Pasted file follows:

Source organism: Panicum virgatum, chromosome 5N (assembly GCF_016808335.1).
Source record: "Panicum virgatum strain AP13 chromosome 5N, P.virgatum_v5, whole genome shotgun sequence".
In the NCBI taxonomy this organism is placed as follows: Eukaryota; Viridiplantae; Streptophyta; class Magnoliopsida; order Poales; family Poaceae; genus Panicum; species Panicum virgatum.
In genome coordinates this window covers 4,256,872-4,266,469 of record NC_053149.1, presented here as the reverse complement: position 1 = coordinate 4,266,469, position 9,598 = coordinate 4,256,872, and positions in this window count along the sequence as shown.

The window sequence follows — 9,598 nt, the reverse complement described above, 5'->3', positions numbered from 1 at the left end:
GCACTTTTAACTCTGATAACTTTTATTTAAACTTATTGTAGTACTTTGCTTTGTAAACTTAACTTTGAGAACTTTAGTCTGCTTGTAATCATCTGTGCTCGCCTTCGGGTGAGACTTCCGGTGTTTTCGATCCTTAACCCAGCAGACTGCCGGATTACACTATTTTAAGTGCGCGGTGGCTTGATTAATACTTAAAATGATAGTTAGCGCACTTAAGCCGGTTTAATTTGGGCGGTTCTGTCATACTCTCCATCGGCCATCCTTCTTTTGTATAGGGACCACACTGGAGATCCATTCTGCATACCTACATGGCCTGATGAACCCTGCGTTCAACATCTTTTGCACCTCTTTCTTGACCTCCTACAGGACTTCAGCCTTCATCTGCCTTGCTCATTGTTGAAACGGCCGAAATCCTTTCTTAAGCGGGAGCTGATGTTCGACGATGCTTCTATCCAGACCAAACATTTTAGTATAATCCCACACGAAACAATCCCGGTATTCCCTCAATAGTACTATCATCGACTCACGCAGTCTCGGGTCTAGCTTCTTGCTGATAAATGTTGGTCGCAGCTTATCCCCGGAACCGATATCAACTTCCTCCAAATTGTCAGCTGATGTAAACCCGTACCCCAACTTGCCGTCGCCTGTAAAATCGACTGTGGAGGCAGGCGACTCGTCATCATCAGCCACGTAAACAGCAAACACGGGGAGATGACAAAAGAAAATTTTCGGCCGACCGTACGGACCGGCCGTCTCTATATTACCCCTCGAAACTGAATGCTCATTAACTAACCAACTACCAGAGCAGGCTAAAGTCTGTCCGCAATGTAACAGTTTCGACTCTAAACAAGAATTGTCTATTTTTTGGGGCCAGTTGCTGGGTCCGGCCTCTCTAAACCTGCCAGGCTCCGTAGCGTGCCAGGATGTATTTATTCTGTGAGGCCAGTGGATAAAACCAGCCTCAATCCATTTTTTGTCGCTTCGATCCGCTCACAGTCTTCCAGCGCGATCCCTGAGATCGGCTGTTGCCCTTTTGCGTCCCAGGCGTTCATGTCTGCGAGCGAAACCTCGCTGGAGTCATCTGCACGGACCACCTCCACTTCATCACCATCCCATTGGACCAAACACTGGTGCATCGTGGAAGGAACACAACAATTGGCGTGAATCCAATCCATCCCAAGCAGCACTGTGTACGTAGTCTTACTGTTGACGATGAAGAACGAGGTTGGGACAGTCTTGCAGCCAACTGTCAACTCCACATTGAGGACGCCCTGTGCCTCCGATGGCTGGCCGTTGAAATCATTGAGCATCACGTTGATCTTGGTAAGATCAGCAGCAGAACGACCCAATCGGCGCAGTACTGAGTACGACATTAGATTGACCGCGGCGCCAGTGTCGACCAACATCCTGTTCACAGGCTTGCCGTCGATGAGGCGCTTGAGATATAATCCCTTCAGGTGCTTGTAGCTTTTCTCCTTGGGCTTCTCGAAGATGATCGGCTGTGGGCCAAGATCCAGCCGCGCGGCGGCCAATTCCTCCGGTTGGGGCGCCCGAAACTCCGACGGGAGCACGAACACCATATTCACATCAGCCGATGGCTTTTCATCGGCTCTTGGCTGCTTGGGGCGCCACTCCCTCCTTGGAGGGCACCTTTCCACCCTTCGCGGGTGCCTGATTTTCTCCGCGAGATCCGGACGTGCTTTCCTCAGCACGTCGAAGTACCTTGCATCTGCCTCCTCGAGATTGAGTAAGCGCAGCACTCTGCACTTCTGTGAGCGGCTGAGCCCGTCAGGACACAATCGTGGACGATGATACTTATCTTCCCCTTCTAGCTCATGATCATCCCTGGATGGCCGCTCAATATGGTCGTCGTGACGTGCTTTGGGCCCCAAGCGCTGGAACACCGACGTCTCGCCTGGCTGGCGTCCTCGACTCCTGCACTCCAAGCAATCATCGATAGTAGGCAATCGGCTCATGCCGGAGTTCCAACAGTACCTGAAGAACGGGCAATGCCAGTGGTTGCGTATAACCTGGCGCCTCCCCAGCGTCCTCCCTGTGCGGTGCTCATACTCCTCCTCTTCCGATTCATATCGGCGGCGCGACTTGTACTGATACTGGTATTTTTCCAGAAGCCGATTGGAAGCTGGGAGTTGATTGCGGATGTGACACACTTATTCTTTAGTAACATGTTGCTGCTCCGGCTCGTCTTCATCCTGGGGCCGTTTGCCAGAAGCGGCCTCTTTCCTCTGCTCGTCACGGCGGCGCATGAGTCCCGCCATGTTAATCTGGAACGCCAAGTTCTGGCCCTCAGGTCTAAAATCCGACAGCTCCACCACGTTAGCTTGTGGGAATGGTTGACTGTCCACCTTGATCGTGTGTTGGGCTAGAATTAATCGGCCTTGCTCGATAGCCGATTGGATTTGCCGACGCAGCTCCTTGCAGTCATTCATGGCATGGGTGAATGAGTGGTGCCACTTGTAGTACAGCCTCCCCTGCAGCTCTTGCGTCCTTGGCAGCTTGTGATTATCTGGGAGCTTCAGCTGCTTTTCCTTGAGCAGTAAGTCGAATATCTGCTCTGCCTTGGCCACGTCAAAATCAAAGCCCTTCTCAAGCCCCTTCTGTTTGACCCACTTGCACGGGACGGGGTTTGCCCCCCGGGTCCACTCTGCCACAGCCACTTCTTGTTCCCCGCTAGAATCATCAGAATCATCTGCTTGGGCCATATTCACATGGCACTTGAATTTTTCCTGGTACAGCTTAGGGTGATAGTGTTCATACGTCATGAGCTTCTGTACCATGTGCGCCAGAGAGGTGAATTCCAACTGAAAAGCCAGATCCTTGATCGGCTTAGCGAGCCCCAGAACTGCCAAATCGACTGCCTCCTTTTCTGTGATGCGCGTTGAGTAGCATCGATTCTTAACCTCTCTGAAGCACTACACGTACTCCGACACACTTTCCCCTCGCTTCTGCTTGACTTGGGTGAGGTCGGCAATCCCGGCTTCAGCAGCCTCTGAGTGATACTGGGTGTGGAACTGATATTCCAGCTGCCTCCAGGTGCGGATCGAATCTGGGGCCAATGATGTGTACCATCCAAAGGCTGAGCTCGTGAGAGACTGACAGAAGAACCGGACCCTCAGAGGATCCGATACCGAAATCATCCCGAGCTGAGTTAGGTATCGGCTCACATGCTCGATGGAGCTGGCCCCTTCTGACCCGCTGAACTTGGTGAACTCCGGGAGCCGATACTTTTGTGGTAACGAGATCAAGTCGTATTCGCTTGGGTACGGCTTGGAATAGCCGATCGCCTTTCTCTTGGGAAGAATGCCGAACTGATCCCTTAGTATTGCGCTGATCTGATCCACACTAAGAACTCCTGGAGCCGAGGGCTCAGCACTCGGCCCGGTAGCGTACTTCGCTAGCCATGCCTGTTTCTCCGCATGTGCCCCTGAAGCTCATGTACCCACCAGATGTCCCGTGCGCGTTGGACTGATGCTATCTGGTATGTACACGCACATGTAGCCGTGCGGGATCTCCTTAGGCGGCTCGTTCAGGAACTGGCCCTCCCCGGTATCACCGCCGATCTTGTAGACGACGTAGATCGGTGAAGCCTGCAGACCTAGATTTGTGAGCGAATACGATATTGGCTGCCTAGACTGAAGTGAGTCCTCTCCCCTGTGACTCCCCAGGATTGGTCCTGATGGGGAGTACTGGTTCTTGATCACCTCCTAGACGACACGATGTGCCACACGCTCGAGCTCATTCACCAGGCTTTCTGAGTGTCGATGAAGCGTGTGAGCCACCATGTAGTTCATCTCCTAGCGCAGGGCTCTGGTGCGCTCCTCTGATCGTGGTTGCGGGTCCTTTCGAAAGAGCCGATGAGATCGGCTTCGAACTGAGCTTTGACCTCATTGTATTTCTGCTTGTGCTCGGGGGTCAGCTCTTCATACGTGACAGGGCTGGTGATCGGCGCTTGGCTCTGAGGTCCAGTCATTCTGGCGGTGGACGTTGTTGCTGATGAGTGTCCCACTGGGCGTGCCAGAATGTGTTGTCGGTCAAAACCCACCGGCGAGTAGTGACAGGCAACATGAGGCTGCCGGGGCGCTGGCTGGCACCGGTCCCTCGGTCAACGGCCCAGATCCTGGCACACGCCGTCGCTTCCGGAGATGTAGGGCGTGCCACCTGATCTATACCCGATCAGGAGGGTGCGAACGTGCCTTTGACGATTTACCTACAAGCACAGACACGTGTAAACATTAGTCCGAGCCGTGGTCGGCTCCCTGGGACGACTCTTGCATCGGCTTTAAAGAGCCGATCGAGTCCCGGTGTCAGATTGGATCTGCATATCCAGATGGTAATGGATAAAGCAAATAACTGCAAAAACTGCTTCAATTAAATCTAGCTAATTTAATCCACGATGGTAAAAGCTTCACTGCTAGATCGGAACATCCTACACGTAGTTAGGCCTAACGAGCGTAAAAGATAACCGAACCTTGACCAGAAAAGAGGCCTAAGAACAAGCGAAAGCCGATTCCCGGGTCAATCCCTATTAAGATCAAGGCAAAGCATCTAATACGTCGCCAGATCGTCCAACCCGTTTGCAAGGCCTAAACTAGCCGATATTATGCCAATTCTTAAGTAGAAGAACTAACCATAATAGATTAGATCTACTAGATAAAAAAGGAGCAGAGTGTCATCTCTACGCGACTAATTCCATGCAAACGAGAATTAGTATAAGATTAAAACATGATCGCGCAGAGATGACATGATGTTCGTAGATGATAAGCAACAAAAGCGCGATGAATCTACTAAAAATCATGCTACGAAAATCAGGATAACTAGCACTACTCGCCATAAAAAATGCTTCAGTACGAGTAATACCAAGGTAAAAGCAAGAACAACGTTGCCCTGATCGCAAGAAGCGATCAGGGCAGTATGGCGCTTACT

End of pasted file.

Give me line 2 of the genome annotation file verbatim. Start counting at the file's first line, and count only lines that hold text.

Source record: "Panicum virgatum strain AP13 chromosome 5N, P.virgatum_v5, whole genome shotgun sequence".